Saturday, June 29, 2013

Weeding in libraries: It’s best to have a policy

In a post at Nitty Gritty Gal, Regina Powers explains what happens when weeding goes bad. For a short time, Powers worked for a library manager who underwent what Powers called Get-Rid-Of-It-Syndrome.
“She actually admitted to staff that she intended to ‘cut the library’s collection by half.’ She didn’t say why she wanted to do this. And, because my library system did not have a COLLECTION DEVELOPMENT POLICY in place for her to follow (and still doesn’t), she set upon discarding material like she was a criminal burning evidence before the cops arrived at the crime scene.
“In addition to books, CDs, DVDs, she also threw away equipment, like copiers, shelves, storage equipment, and more. She even took the liberty of going through my desk drawers and throwing away whatever she could get her hands on in there, including a beloved tiara, which I would wear for Prince & Princess Storytimes!”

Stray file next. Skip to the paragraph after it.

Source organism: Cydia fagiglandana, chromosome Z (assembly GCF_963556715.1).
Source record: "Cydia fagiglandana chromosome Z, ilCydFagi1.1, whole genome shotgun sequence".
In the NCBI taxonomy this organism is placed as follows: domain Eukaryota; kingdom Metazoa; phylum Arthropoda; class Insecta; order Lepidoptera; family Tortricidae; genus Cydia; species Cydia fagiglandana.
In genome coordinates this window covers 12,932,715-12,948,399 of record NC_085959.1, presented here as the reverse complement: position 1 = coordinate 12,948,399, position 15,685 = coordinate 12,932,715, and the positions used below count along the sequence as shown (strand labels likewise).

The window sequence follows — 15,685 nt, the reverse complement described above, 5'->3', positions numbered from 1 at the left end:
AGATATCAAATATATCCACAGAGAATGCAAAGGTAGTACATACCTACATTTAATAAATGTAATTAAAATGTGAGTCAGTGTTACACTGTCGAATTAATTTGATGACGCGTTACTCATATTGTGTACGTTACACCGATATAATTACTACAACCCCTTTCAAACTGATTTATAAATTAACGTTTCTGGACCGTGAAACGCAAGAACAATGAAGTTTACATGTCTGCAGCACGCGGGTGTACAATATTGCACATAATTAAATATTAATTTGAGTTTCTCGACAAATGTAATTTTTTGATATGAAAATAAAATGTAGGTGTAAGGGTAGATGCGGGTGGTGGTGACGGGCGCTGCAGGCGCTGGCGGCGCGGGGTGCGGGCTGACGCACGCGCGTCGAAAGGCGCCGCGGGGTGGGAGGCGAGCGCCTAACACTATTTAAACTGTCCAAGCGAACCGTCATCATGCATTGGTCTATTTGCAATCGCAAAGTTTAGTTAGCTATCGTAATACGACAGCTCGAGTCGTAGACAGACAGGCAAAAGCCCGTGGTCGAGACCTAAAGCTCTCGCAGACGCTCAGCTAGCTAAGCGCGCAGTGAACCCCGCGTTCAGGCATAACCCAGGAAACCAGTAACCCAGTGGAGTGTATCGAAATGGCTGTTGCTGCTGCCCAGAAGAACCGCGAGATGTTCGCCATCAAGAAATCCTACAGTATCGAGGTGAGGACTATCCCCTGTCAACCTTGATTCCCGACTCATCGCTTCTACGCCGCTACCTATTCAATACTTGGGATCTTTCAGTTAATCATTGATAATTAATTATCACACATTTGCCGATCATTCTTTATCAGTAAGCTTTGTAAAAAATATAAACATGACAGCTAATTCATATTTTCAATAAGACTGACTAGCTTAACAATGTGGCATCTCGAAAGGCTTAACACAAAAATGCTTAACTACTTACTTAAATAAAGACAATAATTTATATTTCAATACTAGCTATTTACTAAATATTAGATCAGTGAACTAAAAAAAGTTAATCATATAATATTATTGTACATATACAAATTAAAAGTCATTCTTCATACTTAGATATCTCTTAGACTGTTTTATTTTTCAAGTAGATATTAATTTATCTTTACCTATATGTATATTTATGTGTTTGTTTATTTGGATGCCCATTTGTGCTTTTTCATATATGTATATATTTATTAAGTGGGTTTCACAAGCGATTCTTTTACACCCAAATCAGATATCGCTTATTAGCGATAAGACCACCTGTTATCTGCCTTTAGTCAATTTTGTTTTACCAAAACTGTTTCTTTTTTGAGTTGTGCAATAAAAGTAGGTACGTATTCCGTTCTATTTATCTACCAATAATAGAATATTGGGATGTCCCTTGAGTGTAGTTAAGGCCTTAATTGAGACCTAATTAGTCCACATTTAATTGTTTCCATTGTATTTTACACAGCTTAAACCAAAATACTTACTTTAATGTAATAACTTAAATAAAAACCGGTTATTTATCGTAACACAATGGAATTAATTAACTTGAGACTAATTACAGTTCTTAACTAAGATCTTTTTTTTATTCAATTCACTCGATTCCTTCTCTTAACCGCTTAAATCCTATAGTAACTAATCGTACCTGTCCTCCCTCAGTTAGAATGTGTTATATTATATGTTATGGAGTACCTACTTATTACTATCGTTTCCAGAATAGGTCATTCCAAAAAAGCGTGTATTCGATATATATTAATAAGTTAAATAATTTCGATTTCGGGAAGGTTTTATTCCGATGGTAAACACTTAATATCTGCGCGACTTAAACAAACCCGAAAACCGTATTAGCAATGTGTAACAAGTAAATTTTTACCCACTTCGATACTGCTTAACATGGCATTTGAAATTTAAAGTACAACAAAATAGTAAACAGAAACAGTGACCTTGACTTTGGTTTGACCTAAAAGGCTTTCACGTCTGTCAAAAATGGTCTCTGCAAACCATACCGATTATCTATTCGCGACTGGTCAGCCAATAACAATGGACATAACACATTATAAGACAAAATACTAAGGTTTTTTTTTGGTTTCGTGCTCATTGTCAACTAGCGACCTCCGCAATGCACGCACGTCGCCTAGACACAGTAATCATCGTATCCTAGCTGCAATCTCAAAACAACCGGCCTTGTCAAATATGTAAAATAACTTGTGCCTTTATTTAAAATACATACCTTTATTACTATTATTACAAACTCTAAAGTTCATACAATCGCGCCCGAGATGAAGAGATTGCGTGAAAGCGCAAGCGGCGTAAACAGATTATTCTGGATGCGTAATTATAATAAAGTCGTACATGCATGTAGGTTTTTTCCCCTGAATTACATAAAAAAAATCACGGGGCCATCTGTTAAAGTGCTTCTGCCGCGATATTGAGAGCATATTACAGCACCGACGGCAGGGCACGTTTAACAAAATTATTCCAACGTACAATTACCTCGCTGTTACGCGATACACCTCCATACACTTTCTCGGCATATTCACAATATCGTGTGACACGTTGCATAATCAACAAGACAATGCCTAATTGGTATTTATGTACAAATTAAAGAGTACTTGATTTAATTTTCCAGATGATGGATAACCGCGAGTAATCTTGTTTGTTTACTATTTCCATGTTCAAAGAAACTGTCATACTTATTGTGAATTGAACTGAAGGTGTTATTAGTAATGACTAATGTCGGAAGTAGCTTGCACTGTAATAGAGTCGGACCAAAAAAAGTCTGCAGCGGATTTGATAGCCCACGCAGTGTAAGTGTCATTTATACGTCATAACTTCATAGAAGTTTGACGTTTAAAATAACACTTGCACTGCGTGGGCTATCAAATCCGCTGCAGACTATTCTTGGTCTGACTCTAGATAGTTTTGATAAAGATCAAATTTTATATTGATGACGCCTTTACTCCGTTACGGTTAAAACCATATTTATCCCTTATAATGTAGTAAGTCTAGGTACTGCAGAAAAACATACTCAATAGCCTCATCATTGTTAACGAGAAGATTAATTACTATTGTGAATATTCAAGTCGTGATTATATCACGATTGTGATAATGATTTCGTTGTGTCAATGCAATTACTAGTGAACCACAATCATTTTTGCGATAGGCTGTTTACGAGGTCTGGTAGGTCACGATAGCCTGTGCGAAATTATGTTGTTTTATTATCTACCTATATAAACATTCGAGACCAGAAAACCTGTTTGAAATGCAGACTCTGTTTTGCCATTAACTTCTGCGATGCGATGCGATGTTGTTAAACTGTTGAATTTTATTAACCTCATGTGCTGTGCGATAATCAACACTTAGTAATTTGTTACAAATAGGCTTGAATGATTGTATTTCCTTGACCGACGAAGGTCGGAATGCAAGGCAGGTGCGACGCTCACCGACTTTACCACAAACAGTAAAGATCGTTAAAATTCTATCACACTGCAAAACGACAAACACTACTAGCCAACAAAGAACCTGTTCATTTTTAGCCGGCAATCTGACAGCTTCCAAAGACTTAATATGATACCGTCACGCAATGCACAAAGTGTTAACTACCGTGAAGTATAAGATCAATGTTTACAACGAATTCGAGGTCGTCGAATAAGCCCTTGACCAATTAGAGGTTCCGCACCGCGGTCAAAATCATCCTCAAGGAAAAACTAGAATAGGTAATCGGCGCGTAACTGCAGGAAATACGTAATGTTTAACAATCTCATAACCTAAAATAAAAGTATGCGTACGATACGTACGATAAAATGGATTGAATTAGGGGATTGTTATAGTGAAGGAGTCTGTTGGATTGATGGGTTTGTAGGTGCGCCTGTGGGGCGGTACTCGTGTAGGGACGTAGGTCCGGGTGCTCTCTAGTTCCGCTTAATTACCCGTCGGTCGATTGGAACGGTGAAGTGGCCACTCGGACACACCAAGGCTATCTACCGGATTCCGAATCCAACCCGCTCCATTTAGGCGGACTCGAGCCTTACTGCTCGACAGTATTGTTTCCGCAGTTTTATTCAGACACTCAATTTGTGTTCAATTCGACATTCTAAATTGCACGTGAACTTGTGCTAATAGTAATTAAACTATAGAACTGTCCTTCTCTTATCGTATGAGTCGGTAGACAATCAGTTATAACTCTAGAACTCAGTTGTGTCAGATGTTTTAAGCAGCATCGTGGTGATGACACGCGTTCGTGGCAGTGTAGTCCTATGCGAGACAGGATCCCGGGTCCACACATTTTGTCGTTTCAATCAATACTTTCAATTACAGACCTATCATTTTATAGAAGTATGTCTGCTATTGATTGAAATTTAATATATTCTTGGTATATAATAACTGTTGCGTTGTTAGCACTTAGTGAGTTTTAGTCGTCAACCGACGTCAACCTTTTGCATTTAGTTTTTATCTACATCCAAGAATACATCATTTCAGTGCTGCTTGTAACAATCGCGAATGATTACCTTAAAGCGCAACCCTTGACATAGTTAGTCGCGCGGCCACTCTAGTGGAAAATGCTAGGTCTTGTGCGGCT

Powers’ point is that that librarians who don’t follow policies or don’t appear to follow policies, make all librarians look bad. “The modern misperception held by too many people is that libraries can run themselves. Pro Librarians can’t afford looking bad right now!”

I agree that indiscriminate weeding can make a bad impression against the vital role of librarians in shaping library collections.

What’s especially troubling is that collection development and weeding “best practices” can readily be found online and customized for a particular library (Powers’s post links to a previous essay about collection development policies; in it, she identifies key components of collection development policies and curates links to resources).

One of my most informative exercises while studying Library and Information Technology was creating a collection development policy for a small church lending library. I made use of just such online resources when crafting the policy.

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